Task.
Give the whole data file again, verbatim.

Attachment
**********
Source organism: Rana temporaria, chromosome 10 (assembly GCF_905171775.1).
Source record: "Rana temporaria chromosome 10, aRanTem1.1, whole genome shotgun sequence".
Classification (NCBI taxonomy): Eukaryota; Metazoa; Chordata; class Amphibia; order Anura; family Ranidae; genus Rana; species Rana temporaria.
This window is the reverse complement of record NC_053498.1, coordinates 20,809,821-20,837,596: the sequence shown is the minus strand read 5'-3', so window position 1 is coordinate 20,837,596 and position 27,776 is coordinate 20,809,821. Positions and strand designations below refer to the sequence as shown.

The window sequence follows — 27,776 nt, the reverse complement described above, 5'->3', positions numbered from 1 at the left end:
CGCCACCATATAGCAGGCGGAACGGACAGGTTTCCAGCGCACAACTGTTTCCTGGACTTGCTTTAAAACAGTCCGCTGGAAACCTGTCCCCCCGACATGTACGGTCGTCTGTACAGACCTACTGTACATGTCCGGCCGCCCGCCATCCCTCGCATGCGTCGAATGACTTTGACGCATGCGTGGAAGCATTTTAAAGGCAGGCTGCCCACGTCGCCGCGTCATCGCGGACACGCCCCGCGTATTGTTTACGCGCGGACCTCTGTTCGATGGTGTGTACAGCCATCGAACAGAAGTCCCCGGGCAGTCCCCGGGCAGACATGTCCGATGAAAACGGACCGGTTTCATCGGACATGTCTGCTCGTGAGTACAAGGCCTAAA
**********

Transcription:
Source organism: Rana temporaria, chromosome 10 (assembly GCF_905171775.1).
Source record: "Rana temporaria chromosome 10, aRanTem1.1, whole genome shotgun sequence".
Classification (NCBI taxonomy): Eukaryota; Metazoa; Chordata; class Amphibia; order Anura; family Ranidae; genus Rana; species Rana temporaria.
This window is the reverse complement of record NC_053498.1, coordinates 20,809,821-20,837,596: the sequence shown is the minus strand read 5'-3', so window position 1 is coordinate 20,837,596 and position 27,776 is coordinate 20,809,821. Positions and strand designations below refer to the sequence as shown.

The window sequence follows — 27,776 nt, the reverse complement described above, 5'->3', positions numbered from 1 at the left end:
CGCCACCATATAGCAGGCGGAACGGACAGGTTTCCAGCGCACAACTGTTTCCTGGACTTGCTTTAAAACAGTCCGCTGGAAACCTGTCCCCCCGACATGTACGGTCGTCTGTACAGACCTACTGTACATGTCCGGCCGCCCGCCATCCCTCGCATGCGTCGAATGACTTTGACGCATGCGTGGAAGCATTTTAAAGGCAGGCTGCCCACGTCGCCGCGTCATCGCGGACACGCCCCGCGTATTGTTTACGCGCGGACCTCTGTTCGATGGTGTGTACAGCCATCGAACAGAAGTCCCCGGGCAGTCCCCGGGCAGACATGTCCGATGAAAACGGACCGGTTTCATCGGACATGTCTGCTCGTGAGTACAAGGCCTAAA